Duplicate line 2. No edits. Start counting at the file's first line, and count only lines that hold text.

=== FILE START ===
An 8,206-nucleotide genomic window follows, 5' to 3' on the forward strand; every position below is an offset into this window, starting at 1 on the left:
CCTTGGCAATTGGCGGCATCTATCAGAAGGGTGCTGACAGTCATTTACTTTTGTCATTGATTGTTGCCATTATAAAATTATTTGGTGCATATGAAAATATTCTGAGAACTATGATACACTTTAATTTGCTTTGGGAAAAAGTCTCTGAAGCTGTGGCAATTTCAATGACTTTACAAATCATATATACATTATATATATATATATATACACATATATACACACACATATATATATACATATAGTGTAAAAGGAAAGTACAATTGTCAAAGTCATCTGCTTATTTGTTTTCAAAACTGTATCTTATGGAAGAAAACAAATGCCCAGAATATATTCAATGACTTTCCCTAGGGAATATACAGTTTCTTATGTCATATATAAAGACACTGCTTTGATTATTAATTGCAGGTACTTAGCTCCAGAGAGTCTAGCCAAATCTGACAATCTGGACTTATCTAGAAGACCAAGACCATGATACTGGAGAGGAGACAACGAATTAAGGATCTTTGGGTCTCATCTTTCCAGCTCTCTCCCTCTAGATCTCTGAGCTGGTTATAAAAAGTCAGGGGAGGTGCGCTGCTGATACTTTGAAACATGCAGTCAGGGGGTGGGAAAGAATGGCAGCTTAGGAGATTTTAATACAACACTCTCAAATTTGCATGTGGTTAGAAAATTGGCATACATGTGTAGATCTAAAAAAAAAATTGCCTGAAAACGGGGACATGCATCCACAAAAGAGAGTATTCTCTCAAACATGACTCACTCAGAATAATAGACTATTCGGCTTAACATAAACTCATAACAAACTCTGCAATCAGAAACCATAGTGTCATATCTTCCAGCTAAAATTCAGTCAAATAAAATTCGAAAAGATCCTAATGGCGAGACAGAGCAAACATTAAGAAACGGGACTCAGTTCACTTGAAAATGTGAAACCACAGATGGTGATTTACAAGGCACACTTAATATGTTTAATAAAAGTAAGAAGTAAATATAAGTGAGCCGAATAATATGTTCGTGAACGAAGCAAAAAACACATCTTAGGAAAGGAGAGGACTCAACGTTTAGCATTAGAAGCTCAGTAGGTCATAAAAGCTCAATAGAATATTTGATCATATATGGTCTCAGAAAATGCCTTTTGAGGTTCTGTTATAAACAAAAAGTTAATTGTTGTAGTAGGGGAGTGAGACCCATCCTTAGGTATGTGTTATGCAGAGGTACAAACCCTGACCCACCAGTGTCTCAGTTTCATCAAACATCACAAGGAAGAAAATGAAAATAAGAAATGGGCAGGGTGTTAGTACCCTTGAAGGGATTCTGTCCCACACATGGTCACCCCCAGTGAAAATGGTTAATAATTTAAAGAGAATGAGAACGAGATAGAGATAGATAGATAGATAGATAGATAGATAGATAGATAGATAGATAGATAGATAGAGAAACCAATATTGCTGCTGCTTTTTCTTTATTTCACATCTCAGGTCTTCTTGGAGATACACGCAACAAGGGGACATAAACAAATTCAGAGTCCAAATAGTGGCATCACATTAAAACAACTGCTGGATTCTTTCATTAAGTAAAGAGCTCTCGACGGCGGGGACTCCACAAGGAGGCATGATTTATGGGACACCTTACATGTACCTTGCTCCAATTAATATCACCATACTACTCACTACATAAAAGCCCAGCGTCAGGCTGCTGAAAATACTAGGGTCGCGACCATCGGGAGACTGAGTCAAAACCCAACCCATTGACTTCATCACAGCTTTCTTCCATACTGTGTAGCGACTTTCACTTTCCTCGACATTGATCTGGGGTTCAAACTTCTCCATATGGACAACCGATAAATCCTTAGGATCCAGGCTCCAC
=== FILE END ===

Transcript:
CCTTGGCAATTGGCGGCATCTATCAGAAGGGTGCTGACAGTCATTTACTTTTGTCATTGATTGTTGCCATTATAAAATTATTTGGTGCATATGAAAATATTCTGAGAACTATGATACACTTTAATTTGCTTTGGGAAAAAGTCTCTGAAGCTGTGGCAATTTCAATGACTTTACAAATCATATATACATTATATATATATATATATACACATATATACACACACATATATATATACATATAGTGTAAAAGGAAAGTACAATTGTCAAAGTCATCTGCTTATTTGTTTTCAAAACTGTATCTTATGGAAGAAAACAAATGCCCAGAATATATTCAATGACTTTCCCTAGGGAATATACAGTTTCTTATGTCATATATAAAGACACTGCTTTGATTATTAATTGCAGGTACTTAGCTCCAGAGAGTCTAGCCAAATCTGACAATCTGGACTTATCTAGAAGACCAAGACCATGATACTGGAGAGGAGACAACGAATTAAGGATCTTTGGGTCTCATCTTTCCAGCTCTCTCCCTCTAGATCTCTGAGCTGGTTATAAAAAGTCAGGGGAGGTGCGCTGCTGATACTTTGAAACATGCAGTCAGGGGGTGGGAAAGAATGGCAGCTTAGGAGATTTTAATACAACACTCTCAAATTTGCATGTGGTTAGAAAATTGGCATACATGTGTAGATCTAAAAAAAAAATTGCCTGAAAACGGGGACATGCATCCACAAAAGAGAGTATTCTCTCAAACATGACTCACTCAGAATAATAGACTATTCGGCTTAACATAAACTCATAACAAACTCTGCAATCAGAAACCATAGTGTCATATCTTCCAGCTAAAATTCAGTCAAATAAAATTCGAAAAGATCCTAATGGCGAGACAGAGCAAACATTAAGAAACGGGACTCAGTTCACTTGAAAATGTGAAACCACAGATGGTGATTTACAAGGCACACTTAATATGTTTAATAAAAGTAAGAAGTAAATATAAGTGAGCCGAATAATATGTTCGTGAACGAAGCAAAAAACACATCTTAGGAAAGGAGAGGACTCAACGTTTAGCATTAGAAGCTCAGTAGGTCATAAAAGCTCAATAGAATATTTGATCATATATGGTCTCAGAAAATGCCTTTTGAGGTTCTGTTATAAACAAAAAGTTAATTGTTGTAGTAGGGGAGTGAGACCCATCCTTAGGTATGTGTTATGCAGAGGTACAAACCCTGACCCACCAGTGTCTCAGTTTCATCAAACATCACAAGGAAGAAAATGAAAATAAGAAATGGGCAGGGTGTTAGTACCCTTGAAGGGATTCTGTCCCACACATGGTCACCCCCAGTGAAAATGGTTAATAATTTAAAGAGAATGAGAACGAGATAGAGATAGATAGATAGATAGATAGATAGATAGATAGATAGATAGATAGATAGATAGAGAAACCAATATTGCTGCTGCTTTTTCTTTATTTCACATCTCAGGTCTTCTTGGAGATACACGCAACAAGGGGACATAAACAAATTCAGAGTCCAAATAGTGGCATCACATTAAAACAACTGCTGGATTCTTTCATTAAGTAAAGAGCTCTCGACGGCGGGGACTCCACAAGGAGGCATGATTTATGGGACACCTTACATGTACCTTGCTCCAATTAATATCACCATACTACTCACTACATAAAAGCCCAGCGTCAGGCTGCTGAAAATACTAGGGTCGCGACCATCGGGAGACTGAGTCAAAACCCAACCCATTGACTTCATCACAGCTTTCTTCCATACTGTGTAGCGACTTTCACTTTCCTCGACATTGATCTGGGGTTCAAACTTCTCCATATGGACAACCGATAAATCCTTAGGATCCAGGCTCCAC